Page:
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Will these 10 traditional Holy Week practices survive?

During Holy Week, many Catholic households follow several traditions to honor Jesus Christ's sacrifice.

MANILA, Philippines - During Holy Week, many Catholic households follow several traditions to honor Jesus Christ's sacrifice.

It has become a tradition that during these times, Filipino Catholics should remember Christ's passion, suffering and death by staying at home to pray and reflect on Christ's death. At present, however, some people opt to use the Holy Week to go to the beaches rather than sticking with the traditions.

Catholics have their own ways of observing the Holy Week. With a growing number of people choosing  relaxation over reflection, will these Filipino traditions survive?

1. Fasting

Fasting is a simple reminder of what it means to suffer and to understand the sacrifice Jesus did for humanity. As a form of penitence, many people fast or voluntarily give up certain types of luxuries during the Lent season. The most common form of fasting during Lent is fasting from food.

RELATED: Here's how you can survive your 'food fasting' this Lent

The most common form of fasting during Lent is fasting from food. File photo

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2. Participating in Pabasa

For those who grew up in provinces, Pabasa might be familiar. This is a ritual where your lolos and lolas chant the texts in the book of the passion of Christ in many different ways. For the young ones who have participated in the pabasa this year, and have endured the whole session, you should give credit to yourself.

RELATED: Will the Pasyon survive?

For those who grew up in provinces, Pabasa might be familiar. File photo

3. Visita Iglesia

One of the most important traditions during Holy Week is the Visita Iglesia, a practice in which the faithful visit seven churches on Maundy Thursday leading to the Good Friday to commemorate Christ's passion and to pray in front of the Blessed Sacrament.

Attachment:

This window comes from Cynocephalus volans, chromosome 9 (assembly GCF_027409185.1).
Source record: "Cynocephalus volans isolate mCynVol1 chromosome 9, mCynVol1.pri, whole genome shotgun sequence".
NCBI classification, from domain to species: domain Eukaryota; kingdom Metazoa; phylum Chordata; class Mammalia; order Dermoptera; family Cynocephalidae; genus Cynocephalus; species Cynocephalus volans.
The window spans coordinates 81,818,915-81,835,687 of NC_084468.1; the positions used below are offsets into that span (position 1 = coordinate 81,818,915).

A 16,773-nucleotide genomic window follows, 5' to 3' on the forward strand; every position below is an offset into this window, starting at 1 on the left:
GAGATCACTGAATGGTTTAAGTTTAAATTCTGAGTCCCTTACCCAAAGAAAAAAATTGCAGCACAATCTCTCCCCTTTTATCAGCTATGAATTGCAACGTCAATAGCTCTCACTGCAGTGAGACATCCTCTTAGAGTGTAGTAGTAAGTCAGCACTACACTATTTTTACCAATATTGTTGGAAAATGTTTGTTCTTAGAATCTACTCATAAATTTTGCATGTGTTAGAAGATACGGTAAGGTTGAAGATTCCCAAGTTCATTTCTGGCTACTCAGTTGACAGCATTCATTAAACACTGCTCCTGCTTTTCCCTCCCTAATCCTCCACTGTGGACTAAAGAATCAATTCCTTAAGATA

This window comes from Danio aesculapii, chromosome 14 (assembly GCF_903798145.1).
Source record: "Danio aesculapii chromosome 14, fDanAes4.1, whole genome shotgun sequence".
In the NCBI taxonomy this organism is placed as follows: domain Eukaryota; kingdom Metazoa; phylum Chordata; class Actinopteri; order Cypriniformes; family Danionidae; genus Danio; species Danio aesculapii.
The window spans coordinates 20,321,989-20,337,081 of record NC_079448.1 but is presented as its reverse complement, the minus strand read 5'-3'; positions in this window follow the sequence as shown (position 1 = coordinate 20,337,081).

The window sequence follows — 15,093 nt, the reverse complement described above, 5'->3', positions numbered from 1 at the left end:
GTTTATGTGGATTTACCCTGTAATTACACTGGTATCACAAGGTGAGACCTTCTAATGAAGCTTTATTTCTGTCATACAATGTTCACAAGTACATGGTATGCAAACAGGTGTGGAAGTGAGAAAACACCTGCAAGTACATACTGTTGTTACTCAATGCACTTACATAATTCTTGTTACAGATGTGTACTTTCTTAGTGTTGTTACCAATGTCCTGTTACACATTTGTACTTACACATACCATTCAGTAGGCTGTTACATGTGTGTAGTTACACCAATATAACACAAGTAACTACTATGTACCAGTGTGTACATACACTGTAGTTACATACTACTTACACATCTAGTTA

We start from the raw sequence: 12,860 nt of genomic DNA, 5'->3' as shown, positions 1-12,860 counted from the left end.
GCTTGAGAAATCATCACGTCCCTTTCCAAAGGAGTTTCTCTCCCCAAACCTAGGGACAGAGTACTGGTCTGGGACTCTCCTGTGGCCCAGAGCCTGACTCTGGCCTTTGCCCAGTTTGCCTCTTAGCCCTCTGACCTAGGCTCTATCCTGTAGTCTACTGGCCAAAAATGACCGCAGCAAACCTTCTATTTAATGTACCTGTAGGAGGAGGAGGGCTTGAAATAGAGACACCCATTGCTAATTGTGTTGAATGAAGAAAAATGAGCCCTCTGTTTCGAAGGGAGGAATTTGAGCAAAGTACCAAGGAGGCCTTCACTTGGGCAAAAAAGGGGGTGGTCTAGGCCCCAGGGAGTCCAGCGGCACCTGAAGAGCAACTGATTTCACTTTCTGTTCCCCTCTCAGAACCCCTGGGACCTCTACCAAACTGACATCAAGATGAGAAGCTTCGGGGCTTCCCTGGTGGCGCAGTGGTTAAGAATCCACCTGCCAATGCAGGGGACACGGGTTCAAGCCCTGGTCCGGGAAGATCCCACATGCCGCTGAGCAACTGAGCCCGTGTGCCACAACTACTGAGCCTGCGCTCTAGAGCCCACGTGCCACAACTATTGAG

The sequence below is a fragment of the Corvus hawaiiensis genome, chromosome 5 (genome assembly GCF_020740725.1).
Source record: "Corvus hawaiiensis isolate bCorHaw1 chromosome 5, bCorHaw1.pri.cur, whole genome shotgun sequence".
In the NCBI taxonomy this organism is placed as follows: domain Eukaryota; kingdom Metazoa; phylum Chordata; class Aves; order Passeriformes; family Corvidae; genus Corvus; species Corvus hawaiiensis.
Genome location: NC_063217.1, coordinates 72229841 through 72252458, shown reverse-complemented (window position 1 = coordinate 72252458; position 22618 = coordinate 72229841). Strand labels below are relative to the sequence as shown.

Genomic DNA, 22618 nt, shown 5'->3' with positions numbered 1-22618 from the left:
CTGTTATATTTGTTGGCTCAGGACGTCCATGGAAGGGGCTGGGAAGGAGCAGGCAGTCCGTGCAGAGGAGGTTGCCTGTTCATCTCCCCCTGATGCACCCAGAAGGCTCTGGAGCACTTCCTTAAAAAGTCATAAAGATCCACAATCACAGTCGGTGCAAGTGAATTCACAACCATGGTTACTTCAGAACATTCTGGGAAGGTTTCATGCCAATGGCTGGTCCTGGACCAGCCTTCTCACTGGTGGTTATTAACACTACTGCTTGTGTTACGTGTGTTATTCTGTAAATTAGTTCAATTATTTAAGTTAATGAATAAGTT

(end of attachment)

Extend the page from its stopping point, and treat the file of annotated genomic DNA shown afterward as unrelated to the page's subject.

RELATED: A look at churches where Pinoys spend Visita Iglesia

Barasoain Church in Bulacan. ellie.antonia.spy/Instagram

4. Procession

Processions are usually held on Good Friday, including The Way of the Cross. People led by the priest walk from station to station contemplating the Passion of Christ. There are a total of 14 stations.

People led by the priest walk from station to station contemplating the Passion of Christ. 

5. Senakulo

"Senakulo" is some sort of a play about the last days of Christ. They are often organized  by and participated in by locals.

"Senakulo" is some sort of a play about the last days of Christ.  Star/Val Rodriguez

6. Moriones Festival

Moriones refers to the masked and costumed penitents who march around the towns in Marinduque for seven days searching for Longinus. They roam around the streets from Holy Monday to Easter Sunday as a tradition.

Men garbed as biblical Roman soldiers take part in the Moriones festival held during Holy Week in Marinduque. The festival celebrates the life of Longinus, the Roman soldier who pierced Christ’s side during the crucifixion. STAR/Joven Cagande

7. Cutud Crucifixions

Yearly activities in San Pedro, Pampanga during Holy Week include crucifixions. Participants in the local crucifixions usually play Biblical characters in full costume. They would reenact events during the Siete Palabras. This is done during Good Friday.

A Filipino man holds a wooden cross with slogans as he and others reenact the sufferings of Jesus Christ as part of their observance of Holy Week in downtown Manila, Philippines Monday, March 30, 2015. (AP Photo/Aaron Favila)

8. Flagellants

Flagellants in Pampanga during Holy Week are called "Magdarame." These practitioners do an extreme form of mortification of their own flesh by whipping it with various instruments. Flagellants roam the streets on Good Friday while either carrying wooden crosses or whipping their backs with bamboo lashes called “burilyos."

Poor Filipinos raise their hands with a mock nail as they reenact the sufferings of Jesus Christ as part of their observance of Holy Week in downtown Manila, Philippines on Monday, March 30, 2015. (AP Photo/Aaron Favila)

9. Night Vigil

Black Saturday is when Christ is entombed. Filipinos spend the day preparing for the night vigil leading up to Easter Sunday. 

Rosaries hang in front of a Filipino woman as she carries a wooden cross while proceeding in the Stations of the Cross at the Philippine Center of Saint Pio of Pietrelcina on Wednesday, April 1, 2015 in suburban Quezon city, east of Manila, Philippines. (AP Photo/Aaron Favila)

9. Salubong

Easter Sunday is the celebration of the resurrection of Christ. At four o'clock in the morning, Filipinos do a salubong ceremony commemorating how the Virgin Mary met her risen son Jesus.

Easter Sunday is a celebration of the resurrection of Christ. File Photo

Source: traditionscustoms.com

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